Solar Rooftops and Tesla’s New Solar Roof

Reader Contribution by Ryan Willemsen and Solar To The People

Photo by Tesla

Do you like the idea of going solar but don’t like the look of traditional rooftop solar panels? Then Elon Musk, founder of Tesla, has a prospect for you — the Solar Roof. With a Solar Roof, the solar panels are built-in to individual roofing tiles which are then used to cover your roof as normal. Then, for the lifetime of your home, your roof itself will be generating clean, renewable energy for you and your family. For many, especially those constructing a new home, this is an option that makes solar practical and attractive.

The idea of a solar rooftop has been around for a while — it’s a concept known as Building-Integrated Photovoltaics (BIPV). This means that the photovoltaic system, or solar panels themselves, are an intrinsic part of a building’s construction. This integration allows homes to utilize solar power while still maintaining a specific design aesthetic that might not be possible with traditional solar panels. However, previous attempts at solar tiles have been bulky and unsuccessful. Musk announced Tesla’s take on the solar rooftop last year, and just recently finalized pricing and started accepting orders.

Type of shingle. With the Solar Roof, you can choose from four different types of tile: Tuscan, Smooth, Textured, or Slate. These tiles are not only indistinguishable from standard roofing tiles, but they are exceptionally durable. Tesla is so sure of the strength of their tiles that they are offering a lifetime warranty on them. You can rest easy knowing your investment will be protected against the elements.

Cost. So what will this all cost you? Well, that’s where it gets a little complicated. You can check out Tesla’s website, plug in your address, and they will provide an estimate for your house based on location and square footage. There are many factors that go into what the final price will be — everything from where you live to how many stories your home is.

Integration with non-solar shingles. One of the main factors that determines how much your Solar Roof will cost is the percentage of your roof that will actually be covered in solar tiles. It is not possible for 100% of your roof to have solar panels, because it is a fire hazard and because most roofs have areas that are not conducive to absorbing solar rays. The rest of your roof that is not covered with solar tiles will instead have “dummy” tiles that look identical but do not have solar capabilities.Tesla will automatically recommend a certain percentage cover for your house when you use their online tool.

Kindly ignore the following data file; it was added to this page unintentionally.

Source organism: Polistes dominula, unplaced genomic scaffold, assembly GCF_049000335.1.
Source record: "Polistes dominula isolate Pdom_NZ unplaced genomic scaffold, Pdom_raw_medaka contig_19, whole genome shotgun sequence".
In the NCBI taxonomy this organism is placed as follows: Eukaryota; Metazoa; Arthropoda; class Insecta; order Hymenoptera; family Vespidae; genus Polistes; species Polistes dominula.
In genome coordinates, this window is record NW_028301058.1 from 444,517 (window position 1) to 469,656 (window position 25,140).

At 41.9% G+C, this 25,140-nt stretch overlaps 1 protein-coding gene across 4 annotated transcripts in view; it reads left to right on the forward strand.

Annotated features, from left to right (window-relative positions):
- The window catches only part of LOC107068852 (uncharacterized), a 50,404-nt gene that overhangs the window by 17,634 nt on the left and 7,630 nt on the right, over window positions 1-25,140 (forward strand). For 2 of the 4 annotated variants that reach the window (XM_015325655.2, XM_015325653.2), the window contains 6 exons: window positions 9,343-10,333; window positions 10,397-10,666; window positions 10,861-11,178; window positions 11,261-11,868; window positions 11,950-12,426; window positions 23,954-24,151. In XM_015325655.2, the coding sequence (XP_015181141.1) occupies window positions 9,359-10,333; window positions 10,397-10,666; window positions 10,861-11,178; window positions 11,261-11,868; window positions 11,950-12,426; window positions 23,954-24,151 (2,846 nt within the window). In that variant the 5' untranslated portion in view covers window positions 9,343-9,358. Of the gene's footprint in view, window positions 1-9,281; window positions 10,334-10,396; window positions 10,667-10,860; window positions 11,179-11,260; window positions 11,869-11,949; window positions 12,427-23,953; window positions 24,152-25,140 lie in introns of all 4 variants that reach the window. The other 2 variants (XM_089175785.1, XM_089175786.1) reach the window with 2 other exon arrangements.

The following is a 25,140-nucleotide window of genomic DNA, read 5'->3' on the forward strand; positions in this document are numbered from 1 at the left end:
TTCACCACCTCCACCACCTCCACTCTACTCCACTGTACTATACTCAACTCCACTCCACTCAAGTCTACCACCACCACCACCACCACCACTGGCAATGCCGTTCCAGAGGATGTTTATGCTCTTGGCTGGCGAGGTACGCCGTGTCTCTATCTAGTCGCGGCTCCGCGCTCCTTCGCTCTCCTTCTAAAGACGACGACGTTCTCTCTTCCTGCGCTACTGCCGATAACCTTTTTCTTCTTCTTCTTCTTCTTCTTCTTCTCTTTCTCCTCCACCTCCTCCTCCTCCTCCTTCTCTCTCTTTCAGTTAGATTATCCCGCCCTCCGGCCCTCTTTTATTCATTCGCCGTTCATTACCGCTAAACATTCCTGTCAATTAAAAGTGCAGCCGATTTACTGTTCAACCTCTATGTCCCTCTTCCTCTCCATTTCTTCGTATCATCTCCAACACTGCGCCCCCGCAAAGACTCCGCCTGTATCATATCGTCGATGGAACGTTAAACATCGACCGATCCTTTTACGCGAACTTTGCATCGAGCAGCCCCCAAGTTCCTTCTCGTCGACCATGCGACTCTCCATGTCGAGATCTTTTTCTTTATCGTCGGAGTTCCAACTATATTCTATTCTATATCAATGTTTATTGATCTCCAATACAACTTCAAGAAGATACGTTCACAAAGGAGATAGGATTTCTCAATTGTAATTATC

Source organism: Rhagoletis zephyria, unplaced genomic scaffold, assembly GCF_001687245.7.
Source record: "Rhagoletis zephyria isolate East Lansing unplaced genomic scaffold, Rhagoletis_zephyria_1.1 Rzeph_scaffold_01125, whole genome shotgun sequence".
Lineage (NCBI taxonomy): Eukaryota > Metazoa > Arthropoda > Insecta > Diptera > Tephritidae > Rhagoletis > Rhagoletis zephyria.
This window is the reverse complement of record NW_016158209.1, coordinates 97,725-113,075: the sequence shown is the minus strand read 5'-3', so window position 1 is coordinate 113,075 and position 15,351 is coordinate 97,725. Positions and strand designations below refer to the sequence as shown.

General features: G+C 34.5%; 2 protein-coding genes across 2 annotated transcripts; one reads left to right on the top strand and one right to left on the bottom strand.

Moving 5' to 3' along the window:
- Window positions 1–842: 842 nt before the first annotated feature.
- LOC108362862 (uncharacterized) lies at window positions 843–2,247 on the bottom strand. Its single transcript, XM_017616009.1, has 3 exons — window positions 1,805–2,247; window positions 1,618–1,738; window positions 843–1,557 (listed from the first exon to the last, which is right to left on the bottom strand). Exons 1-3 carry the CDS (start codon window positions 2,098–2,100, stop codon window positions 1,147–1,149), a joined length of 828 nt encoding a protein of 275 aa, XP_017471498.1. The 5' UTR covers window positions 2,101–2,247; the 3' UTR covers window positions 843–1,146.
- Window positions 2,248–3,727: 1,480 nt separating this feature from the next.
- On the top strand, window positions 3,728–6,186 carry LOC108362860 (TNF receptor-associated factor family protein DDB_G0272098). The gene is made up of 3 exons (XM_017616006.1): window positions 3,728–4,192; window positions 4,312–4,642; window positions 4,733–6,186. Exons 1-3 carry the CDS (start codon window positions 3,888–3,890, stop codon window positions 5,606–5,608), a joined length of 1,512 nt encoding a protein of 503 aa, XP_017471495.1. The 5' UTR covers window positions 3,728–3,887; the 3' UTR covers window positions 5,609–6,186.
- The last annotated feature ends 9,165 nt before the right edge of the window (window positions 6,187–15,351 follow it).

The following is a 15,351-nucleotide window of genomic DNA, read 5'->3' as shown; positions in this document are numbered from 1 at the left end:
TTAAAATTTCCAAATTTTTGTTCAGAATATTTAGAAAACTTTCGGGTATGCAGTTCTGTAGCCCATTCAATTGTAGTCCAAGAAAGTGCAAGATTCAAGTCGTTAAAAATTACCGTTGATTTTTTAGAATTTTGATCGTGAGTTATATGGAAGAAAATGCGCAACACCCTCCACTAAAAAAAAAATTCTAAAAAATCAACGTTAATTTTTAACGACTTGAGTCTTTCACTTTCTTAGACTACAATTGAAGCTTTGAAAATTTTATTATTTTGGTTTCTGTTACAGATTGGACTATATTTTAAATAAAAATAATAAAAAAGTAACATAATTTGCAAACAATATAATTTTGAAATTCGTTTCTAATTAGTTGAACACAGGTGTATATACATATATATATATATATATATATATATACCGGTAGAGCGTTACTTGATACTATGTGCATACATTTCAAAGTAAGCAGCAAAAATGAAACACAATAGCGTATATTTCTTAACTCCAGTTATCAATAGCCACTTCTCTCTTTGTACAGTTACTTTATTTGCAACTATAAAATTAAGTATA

Solar Tax Credit. The average American home is about 2,500 square feet, which produces a cost estimate on Tesla’s website from anywhere between $30,000 and $70,000. These prices at face value are fairly high compared to a normal “dumb” roof, but there are several factors that offset the cost and could make the Solar Roof a smart investment for your home. First of all, Tesla calculates the amount of money you will save in energy generation over 30 years with your Solar Roof. Depending on energy prices and the amount of sunshine where you live, this number could be over $100,000. Secondly, the Solar Roof will qualify for the federal government’s solar Investment Tax Credit (SITC). This is an incentive program that provides homeowners a tax credit of 30% of the cost of installing new solar systems — including the Solar Roof.

Integration with Powerall battery. Tesla is also recommending that homeowners invest in their Powerwall 2.0 battery pack with the installation of a Solar Roof. This battery allows you to choose when you want to use the solar energy you have generated, and also allows you to have continued electricity during power outages that affect the rest of your area. The optional battery and installation will run you about $7,000, and is a good option for those looking for personal energy independence and stability.

For now, Solar Roofs seem to be a solid investment for people constructing a new home who have money to invest upfront. Depending on the cost of solar where you live, the long-term energy savings could allow you to break even on this investment and start earning money well before 30 years. While it may not currently make financial sense to homeowners everywhere in the country, the prospect of solar panels that are as beautiful as they are practical is an exciting look into the future of renewable energy.

Ryan Willemsen founded Solar to the People to help “shine light” on the solar industry for the benefit of homeowners. Connect with Ryan on Facebook and Twitter. Read all of Ryan’s MOTHER EARTH NEWS posts here.

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